The first thing to say is that we do not welcome any attempt to ravage religious sensibilities. That can be taken for granted. But you cannot hold the world to ransom simply because some idiot chose to insult a religion in some far-off place which most of the world has never even heard of. This for me is a kind of fundamentalist tyranny that should be totally unacceptable. So a group calls itself the Boko Haram, literally: “Book is taboo”, the book is anathema, the book is a product of Western civilisation, therefore it must be rejected.
You go from the rejection of books to the rejection of institutions which utilise the book, and that means virtually all institutions. You attack universities, you kill professors, then you butcher students, you close down primary schools, you try and create a religious Maginot Line through which nothing should penetrate.
That’s not religion; that’s lunacy. My Christian family lived just next door to Muslims. We celebrated Ramadan with Muslims; they celebrated Christmas with Christians. This is how I grew up. And now this virus is spreading all around the world, leading to the massacre of 50 students. This is not taking arms against the state, this is taking up arms against humanity.
PG: Is freedom of expression something you see as a universal right rather than as some Western construct?
Wole Soyinka: There are many cultures on the African continent where days are set aside, days of irreverence where you can say anything you want about an all-powerful monarch or chief. It’s a safety valve. It’s a recognition of freedom of expression, which perhaps has not been exercised, and bottled up grievances; this is the day when you express your grievances in society. So there is no society, really, which does not boast some form or measure of freedom of expression. Now, it’s true that freedom of expression carries with it an immense responsibility. Well that is why laws of libel exist – that when you carry things too far, you can be hauled up before the community, and judged to see whether you are right to call somebody a thief, or a hypocrite, and damage his reputation. But unless you establish that principle of freedom of expression, we might all just go around with a padlock on our lips.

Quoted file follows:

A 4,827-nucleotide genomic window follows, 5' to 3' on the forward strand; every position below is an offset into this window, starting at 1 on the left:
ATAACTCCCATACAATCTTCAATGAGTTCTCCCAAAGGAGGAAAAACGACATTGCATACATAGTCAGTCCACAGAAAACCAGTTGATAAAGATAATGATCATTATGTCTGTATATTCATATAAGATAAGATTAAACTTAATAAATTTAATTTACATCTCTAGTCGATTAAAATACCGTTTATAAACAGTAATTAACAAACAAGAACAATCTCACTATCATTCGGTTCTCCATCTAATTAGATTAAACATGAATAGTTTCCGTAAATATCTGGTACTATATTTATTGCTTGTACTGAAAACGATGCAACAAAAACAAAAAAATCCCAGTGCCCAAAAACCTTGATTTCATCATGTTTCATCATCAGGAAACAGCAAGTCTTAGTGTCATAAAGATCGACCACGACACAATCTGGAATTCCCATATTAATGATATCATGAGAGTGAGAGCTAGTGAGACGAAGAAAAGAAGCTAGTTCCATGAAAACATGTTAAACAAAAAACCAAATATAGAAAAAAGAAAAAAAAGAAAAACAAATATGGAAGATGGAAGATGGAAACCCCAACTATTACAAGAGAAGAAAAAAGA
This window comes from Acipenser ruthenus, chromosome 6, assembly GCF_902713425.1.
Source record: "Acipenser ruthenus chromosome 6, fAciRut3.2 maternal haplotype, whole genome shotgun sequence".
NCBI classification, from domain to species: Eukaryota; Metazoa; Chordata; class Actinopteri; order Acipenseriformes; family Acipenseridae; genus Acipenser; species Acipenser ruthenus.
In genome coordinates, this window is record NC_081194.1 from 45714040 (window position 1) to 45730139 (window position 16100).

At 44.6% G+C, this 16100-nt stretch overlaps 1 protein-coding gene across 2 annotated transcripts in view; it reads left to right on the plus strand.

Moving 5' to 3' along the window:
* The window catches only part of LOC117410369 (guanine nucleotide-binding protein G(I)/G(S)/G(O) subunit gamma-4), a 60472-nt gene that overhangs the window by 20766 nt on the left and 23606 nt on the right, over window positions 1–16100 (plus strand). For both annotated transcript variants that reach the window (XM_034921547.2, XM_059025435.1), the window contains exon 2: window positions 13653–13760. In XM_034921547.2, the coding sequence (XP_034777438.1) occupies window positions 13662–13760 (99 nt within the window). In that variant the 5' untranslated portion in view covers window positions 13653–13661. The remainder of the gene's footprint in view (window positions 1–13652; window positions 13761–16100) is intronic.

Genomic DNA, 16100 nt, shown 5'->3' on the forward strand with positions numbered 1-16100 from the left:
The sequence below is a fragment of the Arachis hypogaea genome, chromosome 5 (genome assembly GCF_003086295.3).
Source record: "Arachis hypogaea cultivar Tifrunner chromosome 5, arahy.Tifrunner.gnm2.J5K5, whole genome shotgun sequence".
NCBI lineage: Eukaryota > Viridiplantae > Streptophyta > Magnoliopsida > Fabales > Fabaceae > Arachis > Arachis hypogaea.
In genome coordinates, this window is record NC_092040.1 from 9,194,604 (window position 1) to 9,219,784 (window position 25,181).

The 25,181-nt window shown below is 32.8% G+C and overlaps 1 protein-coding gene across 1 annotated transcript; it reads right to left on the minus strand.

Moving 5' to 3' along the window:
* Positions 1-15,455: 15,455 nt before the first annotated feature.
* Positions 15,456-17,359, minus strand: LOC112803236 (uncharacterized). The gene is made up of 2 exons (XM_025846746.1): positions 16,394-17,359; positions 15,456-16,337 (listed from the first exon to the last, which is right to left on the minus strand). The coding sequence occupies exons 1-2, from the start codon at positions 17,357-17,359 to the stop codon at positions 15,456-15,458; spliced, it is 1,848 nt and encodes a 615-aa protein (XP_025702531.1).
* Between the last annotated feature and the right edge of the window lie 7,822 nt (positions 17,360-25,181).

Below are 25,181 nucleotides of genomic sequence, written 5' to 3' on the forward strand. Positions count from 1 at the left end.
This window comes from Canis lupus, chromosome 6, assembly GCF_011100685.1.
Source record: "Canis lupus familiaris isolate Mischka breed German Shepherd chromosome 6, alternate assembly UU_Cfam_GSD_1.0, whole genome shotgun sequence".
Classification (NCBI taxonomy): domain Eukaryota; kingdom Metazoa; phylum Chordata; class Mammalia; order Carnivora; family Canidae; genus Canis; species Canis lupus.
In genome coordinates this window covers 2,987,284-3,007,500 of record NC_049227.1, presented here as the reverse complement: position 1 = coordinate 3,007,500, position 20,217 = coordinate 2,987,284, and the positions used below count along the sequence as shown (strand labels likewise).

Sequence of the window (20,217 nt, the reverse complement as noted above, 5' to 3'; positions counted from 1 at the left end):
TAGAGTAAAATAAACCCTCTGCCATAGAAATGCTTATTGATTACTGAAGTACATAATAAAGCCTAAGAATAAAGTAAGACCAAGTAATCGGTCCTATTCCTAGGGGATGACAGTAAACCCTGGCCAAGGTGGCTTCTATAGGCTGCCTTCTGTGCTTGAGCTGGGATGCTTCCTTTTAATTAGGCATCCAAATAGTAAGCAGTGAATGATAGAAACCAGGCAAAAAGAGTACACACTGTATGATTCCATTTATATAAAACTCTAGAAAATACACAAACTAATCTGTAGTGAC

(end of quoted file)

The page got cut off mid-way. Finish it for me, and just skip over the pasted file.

Audience member: I read somewhere my freedom ends where your freedom begins. In Europe there have been cartoonists who have mocked the Prophet. Should they limit their freedom of speech?
Religion is also freedom of expression. People want to express themselves spiritually. And they also exercise the right to try and persuade others into their own system of belief. Those nations that say it’s a crime to preach your religion are making a terrible mistake. All they’re doing is driving underground other forms of spiritual intuitions and practices.
If religion was to be taken away from the world completely, including the one I grew up with, I’d be one of the happiest people in the world. My only fear is that maybe something more terrible would be invented to replace it, so we’d better just get along with what there is right now and keep it under control.
The unrest which is taking place as a result of Boko Haram, in my view, has attained critical mass. When a movement reaches that state of total contempt even for universal norms, it is sending a message to the rest of the world, and to the rest of that nation, that this is a war to the end. The president of Nigeria is making a mistake in not telling the nation that it should place itself on a war footing.
There’s too much pussyfooting, there’s too much false intellectualisation of what is going on, such as this is the result of corruption, this is the result of poverty, this is the result of marginalisation. Yes, of course, all these negativities have to do with what is happening right now. But when the people themselves come out and say we will not even talk to the president unless he converts to Islam, they are already stating their terms of conflict.